Ah yes, maybe someone realized that you can’t make cellulosic ethanol as cheap as you thought – if at all. Hasn’t the paper industry been at digesting cellulose and hemi cellulose and lignin in their waste stream, since say 40 years? Those guys are not really poor or lack effort, still not too much of a result there. And yes, what would happen if we have the miracle process to turn cellulose into sugar, and it would get out, we’d turn out paper mountains into sugar and the woods would … become sugar… the perfect world.

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  3. [...] An Iogen spokesperson tells us that the company has “suspended” its cellulosic plant plans for Idaho to instead focus on its more advanced plant in Saskatchewan, Canada. [...]

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  4. [...] Iogen Suspends U.S. Cellulosic Ethanol Plant Plans – Earth2TechThere are two cases of planned next-generation plants shutting down, an indication of how the smallest changes can throw off the economics of fuel production. [...]

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  5. Eliezer Cadet Thursday, June 5, 2008

    i like to meet to a invester, because i have a island of land for produse corn for ethanol ,please call me at this # 407-844-0067

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  6. [...] Posted June 6th, 2008 at 12:00 am in Startups Even though we heard about two companies (Iogen and Alico) canceling plans to build cellulosic ethanol plants in the U.S. this week, Verenium [...]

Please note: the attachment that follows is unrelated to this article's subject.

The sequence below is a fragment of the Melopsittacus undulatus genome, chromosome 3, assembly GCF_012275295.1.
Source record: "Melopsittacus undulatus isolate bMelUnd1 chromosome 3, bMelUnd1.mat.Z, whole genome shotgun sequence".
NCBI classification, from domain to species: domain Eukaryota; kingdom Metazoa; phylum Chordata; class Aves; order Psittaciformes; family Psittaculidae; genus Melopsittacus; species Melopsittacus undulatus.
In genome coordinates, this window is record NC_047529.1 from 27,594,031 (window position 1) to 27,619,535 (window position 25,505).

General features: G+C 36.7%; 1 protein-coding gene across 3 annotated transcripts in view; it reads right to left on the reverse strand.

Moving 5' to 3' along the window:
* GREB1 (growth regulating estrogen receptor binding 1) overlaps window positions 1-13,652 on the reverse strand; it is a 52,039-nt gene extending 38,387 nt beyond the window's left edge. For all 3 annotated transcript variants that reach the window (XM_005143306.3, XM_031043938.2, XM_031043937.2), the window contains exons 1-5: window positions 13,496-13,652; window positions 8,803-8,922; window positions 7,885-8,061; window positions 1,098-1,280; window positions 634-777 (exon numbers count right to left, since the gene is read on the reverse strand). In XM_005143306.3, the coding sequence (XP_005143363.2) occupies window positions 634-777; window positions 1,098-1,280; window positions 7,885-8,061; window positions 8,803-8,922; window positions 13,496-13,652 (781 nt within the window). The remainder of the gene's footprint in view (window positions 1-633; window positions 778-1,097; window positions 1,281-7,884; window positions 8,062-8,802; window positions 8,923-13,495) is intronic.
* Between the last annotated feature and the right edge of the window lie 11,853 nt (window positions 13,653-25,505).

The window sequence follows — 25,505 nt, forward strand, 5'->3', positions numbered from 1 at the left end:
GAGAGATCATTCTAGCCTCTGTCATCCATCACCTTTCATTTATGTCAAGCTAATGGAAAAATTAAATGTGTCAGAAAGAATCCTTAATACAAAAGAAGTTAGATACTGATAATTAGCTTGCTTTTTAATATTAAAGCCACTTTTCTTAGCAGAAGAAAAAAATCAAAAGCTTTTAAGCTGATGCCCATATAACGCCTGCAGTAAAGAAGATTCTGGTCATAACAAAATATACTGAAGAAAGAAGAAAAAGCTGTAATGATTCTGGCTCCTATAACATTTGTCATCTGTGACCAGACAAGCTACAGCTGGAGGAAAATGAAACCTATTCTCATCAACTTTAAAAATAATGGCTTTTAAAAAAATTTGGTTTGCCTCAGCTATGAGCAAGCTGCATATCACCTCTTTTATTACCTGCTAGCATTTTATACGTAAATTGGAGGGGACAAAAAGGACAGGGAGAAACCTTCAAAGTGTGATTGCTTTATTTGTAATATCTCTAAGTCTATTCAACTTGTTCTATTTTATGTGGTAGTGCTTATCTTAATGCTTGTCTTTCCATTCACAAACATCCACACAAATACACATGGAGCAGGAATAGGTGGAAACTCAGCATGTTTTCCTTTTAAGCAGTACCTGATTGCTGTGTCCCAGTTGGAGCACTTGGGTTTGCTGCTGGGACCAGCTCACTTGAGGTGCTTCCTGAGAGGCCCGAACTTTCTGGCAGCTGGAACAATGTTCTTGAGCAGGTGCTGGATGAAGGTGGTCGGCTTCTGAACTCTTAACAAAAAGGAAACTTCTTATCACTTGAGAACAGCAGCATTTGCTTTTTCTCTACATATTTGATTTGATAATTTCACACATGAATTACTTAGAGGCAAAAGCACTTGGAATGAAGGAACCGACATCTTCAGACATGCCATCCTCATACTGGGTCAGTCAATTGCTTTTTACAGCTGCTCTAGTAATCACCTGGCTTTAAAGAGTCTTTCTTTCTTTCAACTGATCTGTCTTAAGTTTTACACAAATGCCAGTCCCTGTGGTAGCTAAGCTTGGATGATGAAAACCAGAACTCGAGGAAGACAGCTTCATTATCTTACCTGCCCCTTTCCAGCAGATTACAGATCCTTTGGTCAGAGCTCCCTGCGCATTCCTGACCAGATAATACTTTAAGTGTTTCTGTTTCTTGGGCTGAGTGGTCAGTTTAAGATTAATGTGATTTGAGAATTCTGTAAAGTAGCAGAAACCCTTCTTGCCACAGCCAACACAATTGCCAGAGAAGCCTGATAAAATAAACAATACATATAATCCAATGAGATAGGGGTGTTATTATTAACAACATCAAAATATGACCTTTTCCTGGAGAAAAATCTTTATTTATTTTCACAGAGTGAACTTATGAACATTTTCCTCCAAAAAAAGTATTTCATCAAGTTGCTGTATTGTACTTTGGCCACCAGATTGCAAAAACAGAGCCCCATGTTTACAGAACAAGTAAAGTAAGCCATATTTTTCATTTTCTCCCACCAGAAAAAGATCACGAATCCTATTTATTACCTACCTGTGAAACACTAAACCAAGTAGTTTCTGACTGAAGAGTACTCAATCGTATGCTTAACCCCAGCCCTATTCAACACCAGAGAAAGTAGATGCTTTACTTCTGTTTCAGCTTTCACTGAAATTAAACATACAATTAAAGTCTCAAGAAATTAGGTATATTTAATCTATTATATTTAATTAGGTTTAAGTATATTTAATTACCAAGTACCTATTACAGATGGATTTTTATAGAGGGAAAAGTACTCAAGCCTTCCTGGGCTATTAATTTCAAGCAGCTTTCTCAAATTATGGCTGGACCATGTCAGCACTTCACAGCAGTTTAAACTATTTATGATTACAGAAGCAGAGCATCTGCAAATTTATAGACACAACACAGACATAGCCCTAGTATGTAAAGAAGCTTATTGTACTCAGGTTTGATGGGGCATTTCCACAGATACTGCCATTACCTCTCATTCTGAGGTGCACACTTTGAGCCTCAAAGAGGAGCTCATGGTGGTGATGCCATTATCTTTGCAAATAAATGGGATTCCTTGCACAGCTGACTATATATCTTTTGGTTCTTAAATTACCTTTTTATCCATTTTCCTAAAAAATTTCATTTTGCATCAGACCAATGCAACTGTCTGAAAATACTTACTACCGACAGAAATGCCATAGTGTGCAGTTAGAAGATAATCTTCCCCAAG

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  7. Arturo Velez Monday, June 9, 2008

    Agave (the plant we use to produce tequila liquor) produces over five thousand gallons of distilled ethanol per hectare and one hundred and twenty five tonnes of biomass, on an annual basis (takes 6 years in the fields to harvest). The current cost of the agave feedstock needed to produce one gallon of ethanol is US$0.72 (seventy two cents). Agave thrives in semi-arid wasteland, needs no watering nor agrochemicals, in no food and produces 3X more sugars that sugar cane.
    Feedstock production technology is ready, but we need financial help to develop the ethanol production technology.
    Any sugestions, comments?
    agaveproject2@gmail.com

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  8. Arturo Velez Monday, June 9, 2008

    Agave (the plant we use to produce tequila liquor) produces over five thousand gallons of distilled ethanol per hectare and one hundred and twenty five tonnes of biomass, on an annual basis (takes 6 years in the fields to harvest). The current cost of the agave feedstock needed to produce one gallon of ethanol is US$0.72 (seventy two cents). Agave thrives in semi-arid wasteland, needs no watering nor agrochemicals, in no food and produces 3X more sugars that sugar cane.
    Feedstock production technology is ready, but we need financial help for industrial ethanol production technology research (it’s almost ready, we’ve been produicing tequila -an ethanol- for nearly three centuries) and a demo agave-to-ethanol plant.
    Any sugestions, comments?
    agaveproject2@gmail.com

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  9. [...] Iogen Suspends U.S. Cellulosic Ethanol Plant Plans – Earth2TechThere are two cases of planned next-generation plants shutting down, an indication of how the smallest changes can throw off the economics of fuel production. [...]

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  10. I find it histerical that the one compnay that will be out of the ground wiyj a prvately funded plant AND a recipient of a DOE award is not even mentioned The company is BlueFire Ethanol.